Multiple file upload and the abuse of buzzwords

Posted by Tim Wed, 28 Sep 2005 13:59:00 GMT

Stickman has posted a cool DOM-scripted multiple form upload and, of course, through no fault of his, commentors are assumming it must be AJAX, since it’s on the web and it’s new and cool. PPK has talked about this issue before but it looks like calling everything “AJAX” really is spreading to even geek bloggers watching web development (it’s only in the talkbacks, so far) who you would hope would be Marketing-ese proof.

Now, we’ve got nothing against AJAX, it’s a great technique that we like using, as appropriate, but this is DOM-scripting pure and simple. AJAX-like technologies have to do with how you handle the round trip to the server without reloading the page and, in this context, would look more like this (thanks to one of the other posters for the link). AJAX could be added onto Stickman’s work to just refresh the part of the page handling the upload, and something similar is used by Basecamp, already, to get around the multiple file upload another way.

Personally, I think what Stickman is doing is far cooler than AJAX, as he’s getting around a more fundamental browser limitation. What you can do with the HTML form upload control is severely restricted in browsers, largely for security reasons. For too long it’s been a basic assumption in web development that you might as well not try to do anything fancy with the form upload widget, since it’s fairly locked down. In fact, it’s still possible for the browser implementors to decide that hiding the widget is a potential security risk, and then this technique goes out the window. Until then, though, it’s useful to have in the toolbox, and even if it gets locked-out by some browsers in the future, it still gets us thinking about how to work around those limitations again.

Generally, I think the Basecamp approach of actually doing it through AJAX (similar to the “this” link above) would often be a better choice, as it allows more granular feedback and control. For instance they confirm each upload and then allow you to re-label it prior to sending a message off. This also avoids having to wait for one massive upload at the end, which might kill your whole message, instead of just the individual upload. Regardless, Stickman’s approach is still cool.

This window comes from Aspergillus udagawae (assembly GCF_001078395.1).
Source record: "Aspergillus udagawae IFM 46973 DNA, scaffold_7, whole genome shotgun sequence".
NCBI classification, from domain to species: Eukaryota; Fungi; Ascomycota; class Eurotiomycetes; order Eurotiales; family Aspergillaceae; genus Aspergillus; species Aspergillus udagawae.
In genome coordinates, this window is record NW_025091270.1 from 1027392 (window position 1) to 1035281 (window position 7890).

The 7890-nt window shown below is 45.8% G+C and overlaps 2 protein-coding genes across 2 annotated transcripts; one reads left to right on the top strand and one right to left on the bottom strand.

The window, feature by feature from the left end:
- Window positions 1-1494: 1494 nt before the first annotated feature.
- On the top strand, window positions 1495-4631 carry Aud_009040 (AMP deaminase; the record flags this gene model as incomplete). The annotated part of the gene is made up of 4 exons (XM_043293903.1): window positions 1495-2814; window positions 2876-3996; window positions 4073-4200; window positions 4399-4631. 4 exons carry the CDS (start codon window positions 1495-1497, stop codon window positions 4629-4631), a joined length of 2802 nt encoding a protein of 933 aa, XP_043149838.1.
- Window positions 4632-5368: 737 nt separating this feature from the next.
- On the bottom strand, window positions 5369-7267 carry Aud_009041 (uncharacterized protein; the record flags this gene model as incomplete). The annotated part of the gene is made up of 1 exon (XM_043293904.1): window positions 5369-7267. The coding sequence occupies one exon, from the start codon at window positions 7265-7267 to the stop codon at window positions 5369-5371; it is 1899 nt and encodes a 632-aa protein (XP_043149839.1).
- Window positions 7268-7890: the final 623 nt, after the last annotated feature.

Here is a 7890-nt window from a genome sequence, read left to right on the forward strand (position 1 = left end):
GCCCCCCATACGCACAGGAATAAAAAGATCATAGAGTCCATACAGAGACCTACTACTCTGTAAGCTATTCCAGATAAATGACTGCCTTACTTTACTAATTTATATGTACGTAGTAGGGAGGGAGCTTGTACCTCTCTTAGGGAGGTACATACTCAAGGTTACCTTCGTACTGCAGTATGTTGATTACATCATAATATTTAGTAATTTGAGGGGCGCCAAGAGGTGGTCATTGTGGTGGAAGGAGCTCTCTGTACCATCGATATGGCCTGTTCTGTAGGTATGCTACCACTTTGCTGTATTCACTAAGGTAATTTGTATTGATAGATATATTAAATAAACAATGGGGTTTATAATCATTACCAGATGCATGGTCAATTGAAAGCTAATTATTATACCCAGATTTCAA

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Cross-browser onDOMContentLoaded

Posted by Tim Sat, 24 Sep 2005 23:08:00 GMT

An elegant solution to the window.onload problem in Mozilla and IE.

Client-side developers have long been frustrated by the shortcomings of window.onload, namely that it takes too long before firing if you want to attach scripts to rework the DOM, yet you have to wait before the DOM is parsed before manipulating it.

The Greasemonkey chaps solved the problem in Mozilla Firefox by uncovering the proprietary DOMContentLoaded event. Now not solving the problem in all browsers would be acceptable, since the other browsers could fall-back to the late firing window.onload, but it’s unrealistic to consider a solution for general web use that doesn’t at least take care of 90% of the market (Windows IE).

Ever since the PPK mentioned something in his blog about a way to solve it in IE and Mozilla(maybe Safari) in the @media event entries a number of us have been very excited. We’ve been contemplating the best way to use this knowledge involving complicated schemes requiring behaviors in IE (.htc files) and waiting for the mysterious “more details to come”

Well, the details have arrived, and it seems to make most of the scripts to handle an early firing domloaded event moot. Dean Edwards has delivered an elegant solution to the window.onload problem in Mozilla and IE. If Safari/kthml, Opera, or any of the other browsers not covered by this are an important enough factor at your site, you might have to still think about an alternative like brothercake’s domFunction.

We’re going to just stick with Dean Edwards solution for now and call it good, though. Especially since, according to work done on the sIFR image replacement technique, Safari won’t layout the page properly until the images are loaded (read the 3rd comment). This means having Safari wait for the window.onload is actually a feature.

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